Characterization of epithelial V-like antigen in human choroid plexus epithelial cells: Potential role in CNS immune surveillance

Department of Neurology and Program in Cellular and Molecular Pathology, University of Wisconsin School of Medicine and Public Health, Madison, WI 53706, USA.
Neuroscience Letters (Impact Factor: 2.03). 03/2011; 495(2):115-20. DOI: 10.1016/j.neulet.2011.03.051
Source: PubMed


Prior work demonstrated that immune surveillance of the brain occurs primarily through the blood-cerebrospinal (CSF) fluid barrier rather than the blood-brain barrier endothelium. Recently, we identified epithelial V-like antigen (EVA), an immunoglobulin-like adhesion molecule, as a regulator of blood-CSF barrier integrity in a mouse model. Here we characterized EVA expression and function in human choroid plexus epithelial cells and analyzed its role in CD4 T lymphocyte adhesion. In human choroid plexus epithelial cells and a subset of CD4 T lymphocytes, EVA is expressed at high levels. Epithelial adhesion of T lymphocytes is inhibited by a blocking monoclonal antibody that recognizes EVA. T cell adhesion elicits calcium flux in choroid plexus epithelial cells that also can be blocked by an EVA-specific antibody. EVA-positive cell-cell contacts between epithelial and T cells are associated with increased complexity of cytoskeletal epithelial morphology. These results demonstrate that EVA is expressed in human choroid plexus epithelial cells and CD4 T lymphocytes and regulates CD4+ T lymphocyte adhesion to human choroid plexus epithelial cells in vitro. These data suggest a novel mechanism to regulate CNS immune surveillance.

10 Reads
  • Source
    • "Another difference is that kolmer cells are only present in the adult CP (Strazielle and Ghersi-Egea, 2000). Given the immunologic complexity of the stroma, much of the cell diversity is driven by immunologic insult, or CNS injury (Mitchell et al., 2009; Wojcik et al., 2011; Hasegawa-Ishii et al., 2013; Shechter et al., 2013; Szmydynger-Chodobska et al., 2013). Previous analysis in zebrafish failed to demonstrate presence of unlabelled cells in the mCP of transgenics suggesting that all cell lineages except vasculature derive from GFP-positive cells (Garcia-Lecea et al., 2008). "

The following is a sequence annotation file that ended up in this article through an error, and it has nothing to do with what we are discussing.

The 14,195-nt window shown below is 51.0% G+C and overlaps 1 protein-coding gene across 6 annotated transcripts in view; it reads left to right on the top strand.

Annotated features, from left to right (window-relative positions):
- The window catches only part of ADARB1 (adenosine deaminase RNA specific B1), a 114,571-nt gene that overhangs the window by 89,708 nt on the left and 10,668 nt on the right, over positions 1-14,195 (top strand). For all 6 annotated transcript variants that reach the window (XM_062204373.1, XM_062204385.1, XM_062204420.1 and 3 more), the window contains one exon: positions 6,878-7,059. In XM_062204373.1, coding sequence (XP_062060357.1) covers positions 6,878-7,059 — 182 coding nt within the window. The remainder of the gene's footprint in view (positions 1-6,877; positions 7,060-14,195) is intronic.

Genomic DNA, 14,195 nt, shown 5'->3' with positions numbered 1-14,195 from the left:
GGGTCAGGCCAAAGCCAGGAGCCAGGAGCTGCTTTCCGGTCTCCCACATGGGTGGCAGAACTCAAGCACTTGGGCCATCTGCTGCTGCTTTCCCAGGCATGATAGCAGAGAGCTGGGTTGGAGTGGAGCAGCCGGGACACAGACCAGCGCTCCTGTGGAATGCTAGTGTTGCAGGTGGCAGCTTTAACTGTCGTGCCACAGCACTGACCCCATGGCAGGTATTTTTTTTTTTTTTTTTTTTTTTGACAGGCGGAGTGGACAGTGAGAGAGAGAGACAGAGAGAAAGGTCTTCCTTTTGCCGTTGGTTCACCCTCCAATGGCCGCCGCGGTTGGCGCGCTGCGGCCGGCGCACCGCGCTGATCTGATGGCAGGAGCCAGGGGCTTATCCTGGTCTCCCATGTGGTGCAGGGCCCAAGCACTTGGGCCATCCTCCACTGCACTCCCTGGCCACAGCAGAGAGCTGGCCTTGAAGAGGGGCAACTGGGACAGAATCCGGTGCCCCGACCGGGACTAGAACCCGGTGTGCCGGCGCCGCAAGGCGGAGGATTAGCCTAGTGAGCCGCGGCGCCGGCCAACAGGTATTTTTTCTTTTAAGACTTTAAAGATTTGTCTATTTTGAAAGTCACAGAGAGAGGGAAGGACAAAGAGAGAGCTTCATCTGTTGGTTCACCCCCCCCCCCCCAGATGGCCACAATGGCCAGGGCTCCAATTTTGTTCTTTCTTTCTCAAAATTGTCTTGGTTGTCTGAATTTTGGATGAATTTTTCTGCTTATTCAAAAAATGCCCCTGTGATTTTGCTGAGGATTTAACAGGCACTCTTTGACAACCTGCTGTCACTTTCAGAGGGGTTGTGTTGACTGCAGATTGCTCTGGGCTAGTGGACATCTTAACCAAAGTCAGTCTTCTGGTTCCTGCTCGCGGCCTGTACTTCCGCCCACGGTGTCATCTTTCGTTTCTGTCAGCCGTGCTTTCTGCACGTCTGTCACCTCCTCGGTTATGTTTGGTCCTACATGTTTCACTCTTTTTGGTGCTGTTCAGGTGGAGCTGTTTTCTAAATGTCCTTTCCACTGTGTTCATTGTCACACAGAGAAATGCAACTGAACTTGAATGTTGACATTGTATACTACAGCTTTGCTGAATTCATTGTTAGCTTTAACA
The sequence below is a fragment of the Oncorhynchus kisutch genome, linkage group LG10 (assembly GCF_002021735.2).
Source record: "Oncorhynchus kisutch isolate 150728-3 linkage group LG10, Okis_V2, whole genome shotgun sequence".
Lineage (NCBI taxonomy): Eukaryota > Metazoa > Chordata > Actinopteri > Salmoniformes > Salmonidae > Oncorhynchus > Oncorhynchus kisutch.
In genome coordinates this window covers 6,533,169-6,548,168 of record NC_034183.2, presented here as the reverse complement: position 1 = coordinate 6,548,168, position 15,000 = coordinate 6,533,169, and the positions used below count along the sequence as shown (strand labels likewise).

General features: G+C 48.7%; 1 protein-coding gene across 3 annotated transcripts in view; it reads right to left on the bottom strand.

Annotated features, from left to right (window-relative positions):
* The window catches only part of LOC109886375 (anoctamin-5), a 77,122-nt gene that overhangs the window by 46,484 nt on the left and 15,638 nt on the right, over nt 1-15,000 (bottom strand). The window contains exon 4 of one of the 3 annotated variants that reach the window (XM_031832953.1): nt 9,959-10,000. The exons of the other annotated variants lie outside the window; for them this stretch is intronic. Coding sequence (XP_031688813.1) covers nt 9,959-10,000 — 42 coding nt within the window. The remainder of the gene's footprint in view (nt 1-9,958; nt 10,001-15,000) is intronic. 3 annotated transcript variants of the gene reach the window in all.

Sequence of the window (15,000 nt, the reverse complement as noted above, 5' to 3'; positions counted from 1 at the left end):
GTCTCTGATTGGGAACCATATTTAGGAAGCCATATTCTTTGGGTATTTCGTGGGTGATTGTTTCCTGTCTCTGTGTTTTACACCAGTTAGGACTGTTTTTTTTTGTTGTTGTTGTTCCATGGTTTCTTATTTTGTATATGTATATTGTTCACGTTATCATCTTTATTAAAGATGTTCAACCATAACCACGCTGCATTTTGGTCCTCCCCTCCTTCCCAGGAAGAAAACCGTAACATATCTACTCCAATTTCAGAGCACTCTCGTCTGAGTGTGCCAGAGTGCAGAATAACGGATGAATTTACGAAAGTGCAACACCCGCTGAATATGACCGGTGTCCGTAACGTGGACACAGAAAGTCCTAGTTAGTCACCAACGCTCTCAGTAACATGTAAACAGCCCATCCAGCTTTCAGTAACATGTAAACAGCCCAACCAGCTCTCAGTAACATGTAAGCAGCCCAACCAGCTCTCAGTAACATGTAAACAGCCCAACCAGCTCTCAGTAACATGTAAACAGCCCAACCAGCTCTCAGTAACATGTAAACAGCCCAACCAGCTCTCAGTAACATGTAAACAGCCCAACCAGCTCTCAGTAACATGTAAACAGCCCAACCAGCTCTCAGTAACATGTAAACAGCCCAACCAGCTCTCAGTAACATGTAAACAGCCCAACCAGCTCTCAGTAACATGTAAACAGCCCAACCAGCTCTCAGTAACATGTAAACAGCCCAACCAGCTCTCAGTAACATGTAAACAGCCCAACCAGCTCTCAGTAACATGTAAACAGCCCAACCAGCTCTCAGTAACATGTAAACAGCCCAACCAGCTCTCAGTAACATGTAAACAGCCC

[Show abstract] [Hide abstract]
    ABSTRACT: The blood-cerebrospinal fluid boundary is present at the level of epithelial cells of the choroid plexus. As one of the sources of the cerebrospinal fluid (CSF), the choroid plexus (CP) plays an important role during brain development and function. Its formation has been studied largely in mammalian species. Lately, progress in other model animals, in particular the zebrafish, has brought a deeper understanding of CP formation, due in part to the ability to observe CP development in vivo. At the same time, advances in comparative genomics began providing information, which opens a possibility to understand further the molecular mechanisms involved in evolution of the CP and the blood-cerebrospinal fluid boundary formation. Hence this review focuses on analysis of the CP from developmental and evolutionary perspectives.
    Frontiers in Neuroscience 11/2014; 8:363. DOI:10.3389/fnins.2014.00363 · 3.66 Impact Factor
  • Source